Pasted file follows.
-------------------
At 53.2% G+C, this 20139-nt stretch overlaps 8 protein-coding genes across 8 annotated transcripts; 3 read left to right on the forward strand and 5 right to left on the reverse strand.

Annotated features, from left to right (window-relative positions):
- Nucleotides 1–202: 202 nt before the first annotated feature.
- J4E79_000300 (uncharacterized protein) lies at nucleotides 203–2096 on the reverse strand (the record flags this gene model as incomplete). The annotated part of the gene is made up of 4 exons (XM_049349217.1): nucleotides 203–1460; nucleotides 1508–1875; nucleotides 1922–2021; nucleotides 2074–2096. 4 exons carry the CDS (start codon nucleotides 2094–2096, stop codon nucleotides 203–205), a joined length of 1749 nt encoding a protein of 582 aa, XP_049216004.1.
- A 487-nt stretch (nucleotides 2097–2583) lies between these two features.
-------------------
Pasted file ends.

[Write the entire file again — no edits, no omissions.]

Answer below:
At 53.2% G+C, this 20139-nt stretch overlaps 8 protein-coding genes across 8 annotated transcripts; 3 read left to right on the forward strand and 5 right to left on the reverse strand.

Annotated features, from left to right (window-relative positions):
- Nucleotides 1–202: 202 nt before the first annotated feature.
- J4E79_000300 (uncharacterized protein) lies at nucleotides 203–2096 on the reverse strand (the record flags this gene model as incomplete). The annotated part of the gene is made up of 4 exons (XM_049349217.1): nucleotides 203–1460; nucleotides 1508–1875; nucleotides 1922–2021; nucleotides 2074–2096. 4 exons carry the CDS (start codon nucleotides 2094–2096, stop codon nucleotides 203–205), a joined length of 1749 nt encoding a protein of 582 aa, XP_049216004.1.
- A 487-nt stretch (nucleotides 2097–2583) lies between these two features.